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Reframing Bollywood

Reframing Bollywood
Theories of Popular Hindi Cinema

First Edition
  • Ajay Gehlawat - Hutchins School of Liberal Studies, Sonoma State University, USA

Film and TV

August 2016 | 192 pages | SAGE India

This book combines multiple theoretical approaches to provide a fresh perspective on Bollywood—just as a Bollywood film that transgresses multiple genres—and challenges the homogenizing tendencies in much of the ongoing scholarship in the area. It covers five areas of controversial theorization: the religious frame, the musical frame, the subaltern frame, the (hetero) sexual frame and the 'crossover' frame. By deconstructing each of these hegemonic paradigms, it reshapes the understanding of a Bollywood film and restructures its relationships with multiple disciplines including film and theatre studies, postcolonial studies, South Asian studies, queer studies, and transnational studies.

This fusion is also representative of the larger objective of this work, namely, to destabilize Bollywood's position within any one sphere of reference and, instead, to illuminate how several realms of meaning are at play in its construction. The aim in doing so is to demonstrate how a variety of critical methodologies can enable a more comprehensive reading of the films making up this corpus.

Introduction: Reframing Bollywood
Bollywood and its Implied Viewers

The Bollywood Song and Dance, or Making a Culinary Theatre from Dung-cakes and Dust

Can the Bollywood Film Speak to the Subaltern?

Ho Naa Ho: The Emergence of a Homosexual Subtext in Bollywood

Usage Problem: Simulation and Hyper-Assimilation in the (Crossover) Bollywood Film

Conclusion: Traveling Bollywood


"[A] landmark intervention in film studies... Gehlawat's sustained enquiry is about 'the effects of framing Bollywood in the ways that it has been up till now'. The book,  therefore, in a direct assault upon each of these frames,  offers a series of 'oppositional views' to reframe  in a mobile frame a 'hyperkinetic cinema'."

Journal of South Asian Popular Culture

The book represents an interesting and solid attempt to fuse multiple theoretical influences into a coherent defense of the complexities involved in the study of contemporary Hindi cinema. Gehlawat does an admirable job blending the work of a wide range of previous scholars… into a defense of the global and polysemic nature of Bollywood Cinema…. Reframing Bollywood contributes to the current theoretical literature by illuminating the relationship between Hindi cinema`s semiotic complexity and globalized reception, and will definitely be of interest to readers looking for a postmodern angle on contemporary Bollywood.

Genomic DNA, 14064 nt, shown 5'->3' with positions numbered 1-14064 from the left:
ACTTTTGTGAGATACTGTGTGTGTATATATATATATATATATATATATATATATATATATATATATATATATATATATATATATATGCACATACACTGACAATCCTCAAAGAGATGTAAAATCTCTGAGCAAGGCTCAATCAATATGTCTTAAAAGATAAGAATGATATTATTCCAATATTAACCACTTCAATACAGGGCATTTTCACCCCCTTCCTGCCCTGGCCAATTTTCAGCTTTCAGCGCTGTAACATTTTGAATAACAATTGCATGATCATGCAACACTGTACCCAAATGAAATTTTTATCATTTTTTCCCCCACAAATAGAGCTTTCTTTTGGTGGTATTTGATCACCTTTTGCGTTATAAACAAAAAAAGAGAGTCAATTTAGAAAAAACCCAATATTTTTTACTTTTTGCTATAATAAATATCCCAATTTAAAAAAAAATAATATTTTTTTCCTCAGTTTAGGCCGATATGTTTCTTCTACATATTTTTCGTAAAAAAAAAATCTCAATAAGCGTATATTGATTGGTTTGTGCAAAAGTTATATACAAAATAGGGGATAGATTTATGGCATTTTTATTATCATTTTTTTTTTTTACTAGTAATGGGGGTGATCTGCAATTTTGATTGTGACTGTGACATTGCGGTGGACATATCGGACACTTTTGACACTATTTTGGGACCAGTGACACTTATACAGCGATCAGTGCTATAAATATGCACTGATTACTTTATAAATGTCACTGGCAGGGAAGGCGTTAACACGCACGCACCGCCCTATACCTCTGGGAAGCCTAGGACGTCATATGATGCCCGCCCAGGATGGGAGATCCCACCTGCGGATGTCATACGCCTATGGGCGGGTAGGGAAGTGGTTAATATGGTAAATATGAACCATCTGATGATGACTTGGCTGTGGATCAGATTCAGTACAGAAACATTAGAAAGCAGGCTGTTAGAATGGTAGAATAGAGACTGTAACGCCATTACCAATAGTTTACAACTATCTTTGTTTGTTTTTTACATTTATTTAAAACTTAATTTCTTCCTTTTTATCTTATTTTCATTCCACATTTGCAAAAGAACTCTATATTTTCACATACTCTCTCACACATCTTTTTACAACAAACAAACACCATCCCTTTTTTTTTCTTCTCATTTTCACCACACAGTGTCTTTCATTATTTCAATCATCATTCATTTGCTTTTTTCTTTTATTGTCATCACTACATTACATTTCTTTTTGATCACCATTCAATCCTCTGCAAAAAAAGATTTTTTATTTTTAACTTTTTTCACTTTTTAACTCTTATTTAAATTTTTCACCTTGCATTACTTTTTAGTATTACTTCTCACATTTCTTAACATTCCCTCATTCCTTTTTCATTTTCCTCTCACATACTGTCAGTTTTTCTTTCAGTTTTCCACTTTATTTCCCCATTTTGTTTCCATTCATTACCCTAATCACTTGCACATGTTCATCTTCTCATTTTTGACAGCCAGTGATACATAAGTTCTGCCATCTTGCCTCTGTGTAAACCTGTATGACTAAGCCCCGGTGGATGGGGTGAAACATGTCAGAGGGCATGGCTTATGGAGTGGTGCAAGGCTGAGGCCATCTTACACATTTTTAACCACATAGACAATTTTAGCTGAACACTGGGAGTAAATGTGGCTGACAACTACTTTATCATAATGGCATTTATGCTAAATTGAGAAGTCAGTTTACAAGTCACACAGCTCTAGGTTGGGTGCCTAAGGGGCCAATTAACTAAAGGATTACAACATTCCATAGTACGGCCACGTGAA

Asian Journal of Communication

The book is a well-researched addition to the ongoing scholarship on Indian film culture. With each chapter comprising in-depth case studies and references of individual films and directors, cultural and historical contexts as well as selected filmographies, this work no doubt will prove to be valuable resource pack for further research on mainstream Hindi cinema.


[The book] successfully draws attention to all those elements that have been overlooked by previous and continuing theorizations and provides an understanding methodology that looks to transcend and dissolve the very notion of essential otherness...Of immense use to scholars of cinema and students of media studies, this book is an intervention that will definitely benefit the ever-expanding universe of scholarship on popular Hindi cinema.

The Book Review

[This] thought-provoking study succeeds in its declared intentions – to challenge hegemonic paradigms of dominant discourses in the field of Bollywood studies and to offer oppositional views, as well as to view Bollywood from multiple perspectives. Gehlawat’s book…thus compiles a helpful overview for those new to the study of Hindi popular cinema.

Journal of Asian Studies

This book is an important contribution to the field…it is one of the few texts to survey the theorists and frameworks themselves, rather than just proffer textual analyses and reception studies. For a field of research and enquiry which is often criticized for being under theorized, Gehlawat’s ambitious book easily dispels such concerns. It will be of great interest and use to scholars of popular Hindi cinema, who may find encouragement to follow suit and become more receptive to such ‘crossovers’ of disciplinary methodologies and ‘spheres of meaning.

New Cinemas: Journal of Contemporary Film

[The Author] compiles a helpful overview for those new to the study of Hindi popular cinema…. The thought-provoking study succeeds in its declared intentions—to challenge hegemonic paradigms of dominant discourses in the field of Bollywood  studies and to offer oppositional views, as well as to view Bollywood from multiple perspectives.

South Asia: Journal of South Asian Studies

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